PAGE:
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Improved teleseismic Green's functions and western Canada mantle structure and evolution Mercier, Jean-Philippe

Abstract

The present thesis is divided into three distinct parts and focuses both on the improvement of deconvolution technique in a teleseismic context for crustal and upper-mantle studies and on the understanding of western Canada structure and evolution through seismic imaging. The first part presents estimates of the P-component of the teleseismic-P Green's functions for three stations of the Canadian National Seismic Network (CNSN) obtained using a new deconvolution technique. Our results show evidence of the principal, first-order scattered Moho phases and, in particular, the Pp_Mp. The second part presents teleseismic receiver functions from 20 broadband three-component seismometers deployed along the MacKenzie-Liard Highway in Canada's Northwest Territories as part of the joint Lithoprobe-IRIS CAnadian NOrthwest Experiment (CANOE). These stations traverse a Paleoproterozoic suture and subduction zone that has been previously documented in detail to mantle depths using seismic reflection profiling. Our results reveal the response of the ~1.8 Ga subduction zone on both the radial and transverse component. The identification of this structure and its comparison with fine-scale mantle layering below the adjacent Slave province and from a range of Precambrian terranes provides an unambiguous connection between fossil subduction and fine-scale, anisotropic mantle layering found beneath cratons. Previous documentation of similar layering below the adjacent Slave province provides strong support for the thesis that early cratonic blocks were stabilized through processes of shallow subduction. The last part presents P- and S wave velocity models for western Canada. In this part, we focus our attention on two distinct features: 1) the transition from Phanerozoic to cratonic mantle in northwestern Canada and 2) the complex tectonic environment at the northern terminus of the Cascadia subduction zone where the plate boundary changes from convergent to transform. We find that the main transition from Phanerozoic to cratonic mantle in northwestern Canada occurs at the Cordilleran deformation front. In northern Cascadia, we have imaged and characterized the signature of the subducting Juan de Fuca plate and observed evidence of subduction beyond the northern edge of the slab. Our result show that the Anahim hotspot track is underlain by a -2% low-velocity zone.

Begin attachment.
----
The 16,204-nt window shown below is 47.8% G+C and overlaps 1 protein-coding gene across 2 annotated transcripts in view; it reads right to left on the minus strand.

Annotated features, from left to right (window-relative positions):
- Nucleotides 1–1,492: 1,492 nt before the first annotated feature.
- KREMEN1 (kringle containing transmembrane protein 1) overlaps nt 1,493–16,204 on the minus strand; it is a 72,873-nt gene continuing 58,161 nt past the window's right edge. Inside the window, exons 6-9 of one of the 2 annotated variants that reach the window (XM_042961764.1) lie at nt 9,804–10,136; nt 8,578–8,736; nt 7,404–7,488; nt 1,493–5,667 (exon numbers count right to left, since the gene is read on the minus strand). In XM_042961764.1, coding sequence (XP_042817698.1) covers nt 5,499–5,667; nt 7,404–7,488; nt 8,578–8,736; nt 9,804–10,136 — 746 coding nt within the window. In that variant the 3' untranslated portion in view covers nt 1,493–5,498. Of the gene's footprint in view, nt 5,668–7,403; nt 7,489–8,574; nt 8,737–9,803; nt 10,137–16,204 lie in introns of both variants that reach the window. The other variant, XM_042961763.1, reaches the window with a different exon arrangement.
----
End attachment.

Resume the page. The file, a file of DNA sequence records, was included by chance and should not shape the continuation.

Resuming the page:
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Attribution-NonCommercial-NoDerivatives 4.0 International

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